Oesophageal Doppler monitoring: premature guidance and what about the fluids?

Authors


  • A response to a previously published article or letter must be submitted via the dedicated correspondence website at http://www.anaesthesiacorrespondence.com, following the guidance there and using the online form (not uploaded as a Word attachment). Please note that a selection of this correspondence will be reproduced (possibly in modified form) in the Journal.

  • Correspondence on new topics should be submitted as an email attachment to anaesthesia@aagbi.org. Copy should be prepared in the usual style of the Correspondence section. Authors must follow the Guidance for Authors at http://www.wileyonlinelibrary.com/journal/anae, including completion and submission of an Author Declaration Form.

  • No external funding and no competing interests declared. Previously posted on the Anaesthesia Correspondence website: http://www.anaesthesiacorrespondence.com.

Ghosh, Arthur and Klein are to be congratulated for their critical analysis of the evidence presented to the National Institute for Health and Clinical Excellence (NICE) about oesophageal Doppler monitoring (ODM) [1]. I share their view that it may have been premature to recommend this particular monitor before its competitors. As NICE stated that “there is no evidence of adverse events which suggests that the use of the CardioQ-ODM is harmful to patients”, we must presume that the case report of haematemesis after ODM was not presented to them [2].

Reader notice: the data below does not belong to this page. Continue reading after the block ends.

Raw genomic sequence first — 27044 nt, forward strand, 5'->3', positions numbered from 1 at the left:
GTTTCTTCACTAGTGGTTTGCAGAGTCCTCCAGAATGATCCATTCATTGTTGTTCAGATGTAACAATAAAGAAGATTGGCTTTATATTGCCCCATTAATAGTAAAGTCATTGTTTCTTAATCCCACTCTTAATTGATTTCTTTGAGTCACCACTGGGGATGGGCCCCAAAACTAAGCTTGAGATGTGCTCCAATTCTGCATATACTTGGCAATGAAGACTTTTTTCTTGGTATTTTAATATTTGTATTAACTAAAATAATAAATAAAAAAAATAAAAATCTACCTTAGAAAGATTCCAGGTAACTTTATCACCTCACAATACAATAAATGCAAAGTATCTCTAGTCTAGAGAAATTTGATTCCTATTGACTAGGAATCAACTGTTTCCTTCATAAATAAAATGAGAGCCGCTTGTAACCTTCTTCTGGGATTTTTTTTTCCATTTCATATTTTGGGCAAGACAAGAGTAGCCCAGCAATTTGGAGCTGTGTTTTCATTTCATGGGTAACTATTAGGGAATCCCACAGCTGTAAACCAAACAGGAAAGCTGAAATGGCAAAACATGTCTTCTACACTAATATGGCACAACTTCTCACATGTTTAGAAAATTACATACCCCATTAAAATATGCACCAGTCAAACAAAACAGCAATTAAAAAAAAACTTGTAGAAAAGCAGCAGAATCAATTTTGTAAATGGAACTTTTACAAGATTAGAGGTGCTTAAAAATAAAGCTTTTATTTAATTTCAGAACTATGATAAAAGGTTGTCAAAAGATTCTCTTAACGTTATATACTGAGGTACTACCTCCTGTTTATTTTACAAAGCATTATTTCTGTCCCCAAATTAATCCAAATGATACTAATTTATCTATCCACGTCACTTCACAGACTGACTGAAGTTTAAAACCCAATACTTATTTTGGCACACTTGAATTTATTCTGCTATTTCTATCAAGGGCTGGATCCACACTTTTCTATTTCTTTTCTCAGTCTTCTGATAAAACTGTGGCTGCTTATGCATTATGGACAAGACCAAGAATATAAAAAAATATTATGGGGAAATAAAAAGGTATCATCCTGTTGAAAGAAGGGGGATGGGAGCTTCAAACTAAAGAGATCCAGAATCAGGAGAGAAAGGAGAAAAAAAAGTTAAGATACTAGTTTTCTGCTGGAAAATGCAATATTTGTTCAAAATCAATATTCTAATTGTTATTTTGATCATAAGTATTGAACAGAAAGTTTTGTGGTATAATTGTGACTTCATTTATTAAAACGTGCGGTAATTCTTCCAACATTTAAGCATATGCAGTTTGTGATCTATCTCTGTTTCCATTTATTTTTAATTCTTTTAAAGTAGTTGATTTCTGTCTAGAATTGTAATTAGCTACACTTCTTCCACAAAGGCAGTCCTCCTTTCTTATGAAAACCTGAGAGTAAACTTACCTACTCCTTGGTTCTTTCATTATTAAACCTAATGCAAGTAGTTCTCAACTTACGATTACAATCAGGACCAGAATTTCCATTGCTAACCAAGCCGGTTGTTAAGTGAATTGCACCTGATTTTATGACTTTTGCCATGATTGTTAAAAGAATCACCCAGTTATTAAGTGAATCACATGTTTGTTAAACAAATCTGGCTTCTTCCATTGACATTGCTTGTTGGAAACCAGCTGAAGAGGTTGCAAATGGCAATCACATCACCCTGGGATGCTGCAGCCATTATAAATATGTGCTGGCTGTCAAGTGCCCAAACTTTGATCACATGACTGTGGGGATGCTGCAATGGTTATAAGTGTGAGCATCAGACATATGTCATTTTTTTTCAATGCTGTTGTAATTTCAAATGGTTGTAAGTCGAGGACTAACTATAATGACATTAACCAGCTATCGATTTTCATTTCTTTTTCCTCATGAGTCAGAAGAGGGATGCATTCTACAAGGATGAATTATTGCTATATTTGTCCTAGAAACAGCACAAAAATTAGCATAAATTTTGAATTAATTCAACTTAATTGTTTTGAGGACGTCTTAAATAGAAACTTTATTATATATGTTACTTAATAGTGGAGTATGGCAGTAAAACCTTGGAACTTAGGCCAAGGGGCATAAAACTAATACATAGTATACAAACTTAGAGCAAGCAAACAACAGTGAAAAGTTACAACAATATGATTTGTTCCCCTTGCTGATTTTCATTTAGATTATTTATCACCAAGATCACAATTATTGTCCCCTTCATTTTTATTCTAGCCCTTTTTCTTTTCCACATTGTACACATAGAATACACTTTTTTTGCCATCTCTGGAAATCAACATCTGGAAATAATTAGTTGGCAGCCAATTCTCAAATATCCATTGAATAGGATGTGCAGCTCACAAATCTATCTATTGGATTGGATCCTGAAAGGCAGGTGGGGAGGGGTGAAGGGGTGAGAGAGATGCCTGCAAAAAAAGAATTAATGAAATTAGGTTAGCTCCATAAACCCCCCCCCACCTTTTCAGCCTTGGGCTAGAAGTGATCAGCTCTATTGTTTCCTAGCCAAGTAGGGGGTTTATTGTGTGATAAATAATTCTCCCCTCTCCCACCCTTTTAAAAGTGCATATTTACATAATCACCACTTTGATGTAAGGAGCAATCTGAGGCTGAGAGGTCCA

In my view, the NICE guidelines paid inadequate attention to the type and amount of fluids that are integral to the monitor’s performance, and that are a potential source of harm. Morris and Rogerson’s review [3] demonstrated that the potential for such harm is largely unexplored. Crystalloid boluses are intrinsically safer and much cheaper than currently used plasma substitutes, but to the best of my knowledge are not included in current trials. The standard view, that colloids are necessary for plasma volume expansion because crystalloids are poorly retained in the circulation of anaesthetised patients, is not supported by the evidence [4]. Moreover, exposing large numbers of non-hypovolaemic and potentially atopic patients to modified fluid gelatins (and possibly other plasma substitutes) will increase the proportion of the population who are primed for a serious anaphylactoid response on their second exposure [5]. In my view, patients should only be invited to consent to infusion of plasma substitutes as part of an ethically approved trial that includes a crystalloid control group and full disclosure of the known risks [6].

Ancillary